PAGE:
1. As students enter the classroom have overhead #1 on which shows two
headlines about the same topic from two sources that represent
event in different
lights. Ask the students if both seem accurate. Discuss how two publications
can present the same incident in such different ways. Share with the students
that when you were looking at current events you touched on the idea that
not all articles are unbiased, balanced in representing both sides, or
completely accurate in their descriptions of the situation about
which they are reporting.
Sometimes this favoritism of one viewpoint is unconscious (due to certain
cultural assumptions) and sometimes it is done purposefully to influence
public opinion. When the goal of a piece of writing is to intentionally
side as right, virtuous, superior, etc., and the opposing side as wrong,
evil, inferior, etc., that article has become propaganda.
2. Introduce the students to how a reader’s
opinion might be skewed in one direction by employing subtle, and often
not so subtle, techniques:
i. Examine the editorial cartoons in the newspaper. Look for use of symbols,
persuasion and stereotyping as they are used to elect political humor or
satire. Then determine:
What symbols were used.
What characters are represented.
What assumptions can be drawn from the cartoon(s).
What is the cartoon's opinion?
Do you agree or disagree with this opinion?
Write out your arguments telling why you agree or disagree.
This exercise explores how editorial cartoons in the newspaper drive home one
viewpoint on a subject. Since cartoons engage the reader with humor most students
find them interesting.
3. Go over the different
techniques used to create a piece of propaganda as outlined
and explained below.
Review the names and definitions of the following types of propaganda:
- Everybody's in favor of it; join the crowd.
Folks - The users of this product or proponents of
of action are simple, down-to-earth people like you
Stacking - Distorting or omitting facts; telling half-truths.
- Stereotyping ideas or people with a bad label.
Generalities - Using "good" labels,
such as democratic, patriotic, amazing, beautiful and
exciting, that are unsupported by facts.
- Seeking support for an idea or product by having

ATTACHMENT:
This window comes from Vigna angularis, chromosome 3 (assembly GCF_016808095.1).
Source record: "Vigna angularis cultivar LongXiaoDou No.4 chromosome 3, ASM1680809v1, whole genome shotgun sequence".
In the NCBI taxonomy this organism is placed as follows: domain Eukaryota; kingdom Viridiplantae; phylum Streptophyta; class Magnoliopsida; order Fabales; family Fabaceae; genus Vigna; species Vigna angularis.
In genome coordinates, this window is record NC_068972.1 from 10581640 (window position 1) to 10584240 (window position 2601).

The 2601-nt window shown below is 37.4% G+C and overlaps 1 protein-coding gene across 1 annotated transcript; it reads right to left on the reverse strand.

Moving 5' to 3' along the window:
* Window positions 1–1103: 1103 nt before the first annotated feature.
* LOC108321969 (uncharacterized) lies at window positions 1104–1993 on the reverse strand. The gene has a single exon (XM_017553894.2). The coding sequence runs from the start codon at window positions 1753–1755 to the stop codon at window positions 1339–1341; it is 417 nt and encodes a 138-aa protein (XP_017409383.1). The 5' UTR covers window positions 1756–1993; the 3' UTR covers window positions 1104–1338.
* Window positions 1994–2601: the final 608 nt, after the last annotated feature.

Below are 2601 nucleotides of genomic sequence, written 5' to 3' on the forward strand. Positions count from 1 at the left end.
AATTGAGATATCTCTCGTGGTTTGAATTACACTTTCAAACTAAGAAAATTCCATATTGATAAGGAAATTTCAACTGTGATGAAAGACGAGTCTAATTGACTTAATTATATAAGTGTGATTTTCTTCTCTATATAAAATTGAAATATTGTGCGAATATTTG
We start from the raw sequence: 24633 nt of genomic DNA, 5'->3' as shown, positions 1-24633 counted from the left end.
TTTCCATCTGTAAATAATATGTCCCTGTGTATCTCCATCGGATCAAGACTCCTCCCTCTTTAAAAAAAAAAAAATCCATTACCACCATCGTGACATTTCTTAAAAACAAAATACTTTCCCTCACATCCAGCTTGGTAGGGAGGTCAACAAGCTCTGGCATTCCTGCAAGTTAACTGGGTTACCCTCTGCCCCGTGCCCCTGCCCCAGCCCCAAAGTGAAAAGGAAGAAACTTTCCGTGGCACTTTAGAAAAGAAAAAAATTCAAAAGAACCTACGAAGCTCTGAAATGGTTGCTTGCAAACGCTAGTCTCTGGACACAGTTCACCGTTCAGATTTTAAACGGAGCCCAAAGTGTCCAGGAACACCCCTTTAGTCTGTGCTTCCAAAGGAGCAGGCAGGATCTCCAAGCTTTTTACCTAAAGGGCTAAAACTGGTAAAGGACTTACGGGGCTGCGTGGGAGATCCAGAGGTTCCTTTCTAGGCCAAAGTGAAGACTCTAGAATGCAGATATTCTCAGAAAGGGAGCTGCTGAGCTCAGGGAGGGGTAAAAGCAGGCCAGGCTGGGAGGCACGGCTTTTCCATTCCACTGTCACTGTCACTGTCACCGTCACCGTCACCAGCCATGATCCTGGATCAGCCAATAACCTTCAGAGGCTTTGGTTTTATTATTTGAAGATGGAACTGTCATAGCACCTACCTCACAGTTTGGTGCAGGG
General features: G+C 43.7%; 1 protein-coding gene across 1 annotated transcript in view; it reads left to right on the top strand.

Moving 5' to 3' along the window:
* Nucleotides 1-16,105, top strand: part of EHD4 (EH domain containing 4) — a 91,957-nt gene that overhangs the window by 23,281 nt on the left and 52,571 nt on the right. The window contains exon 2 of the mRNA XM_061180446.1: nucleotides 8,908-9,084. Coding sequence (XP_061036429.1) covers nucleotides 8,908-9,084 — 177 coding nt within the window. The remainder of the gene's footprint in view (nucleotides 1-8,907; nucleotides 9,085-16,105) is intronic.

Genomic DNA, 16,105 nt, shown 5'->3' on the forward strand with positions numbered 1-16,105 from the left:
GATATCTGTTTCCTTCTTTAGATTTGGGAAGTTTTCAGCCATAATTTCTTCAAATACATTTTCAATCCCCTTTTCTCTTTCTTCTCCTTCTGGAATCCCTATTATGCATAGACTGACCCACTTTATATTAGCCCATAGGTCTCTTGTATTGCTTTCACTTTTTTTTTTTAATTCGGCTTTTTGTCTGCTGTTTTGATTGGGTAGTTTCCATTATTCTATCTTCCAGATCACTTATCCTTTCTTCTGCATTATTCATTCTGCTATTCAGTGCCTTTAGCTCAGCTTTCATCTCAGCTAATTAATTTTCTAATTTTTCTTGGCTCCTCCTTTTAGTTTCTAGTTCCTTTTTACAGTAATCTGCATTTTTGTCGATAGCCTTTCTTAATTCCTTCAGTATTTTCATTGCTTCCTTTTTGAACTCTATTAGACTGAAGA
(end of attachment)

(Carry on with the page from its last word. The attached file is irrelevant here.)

it endorsed by a famous person, such as a
Appeal - Only the richest, most important, or most
discerning people like this idea or product.
- Associating a respected person or idea with whatever
is being promoted, such as picturing
you go through these (or after) ask the students to
come up with numerous real world
each. How do
advertisers or political
figures use some of these techniques?
4. Invent an international problem, using real situations from international
news articles as a springboard to your invented situation. (Use real names,
places, and situations, and identify with articles these came from.)
5. Then, write a news article about the invented problem, keeping in mind that
you are citizens of the United States and will be writing from that viewpoint.
6. After writing the news article about the invented problem from an unbiased
prospective, ask the students to write two short articles about the same problem
from the viewpoints of the opposing sides. Each side should use various propaganda
techniques, and identify which ones they are, to create the impression that
their side is in the right.
Magazines which appeal
to teenagers are full of examples of propaganda. These
publications often present concerns and issues which
are emotionally loaded for teenagers. Ask the students
to bring in an advertisement or even an article which
is promoting a certain side and have them point out which
propaganda techniques are being used. Or, each student
can present their example to the class and then ask the
class to point out the propaganda technique being employed.
assess if the student illustrated each type of propaganda with
real world examples. Second, assess the writing of the three
articles about the international problem. Credit should be
given for how well the student has employed the different propaganda
techniques and how many have been used.
news article allows for assessment of students' word
choices and ability to identify and use propaganda techniques.
How many different techniques do students employ in their
articles. Are they able to write an unbiased piece?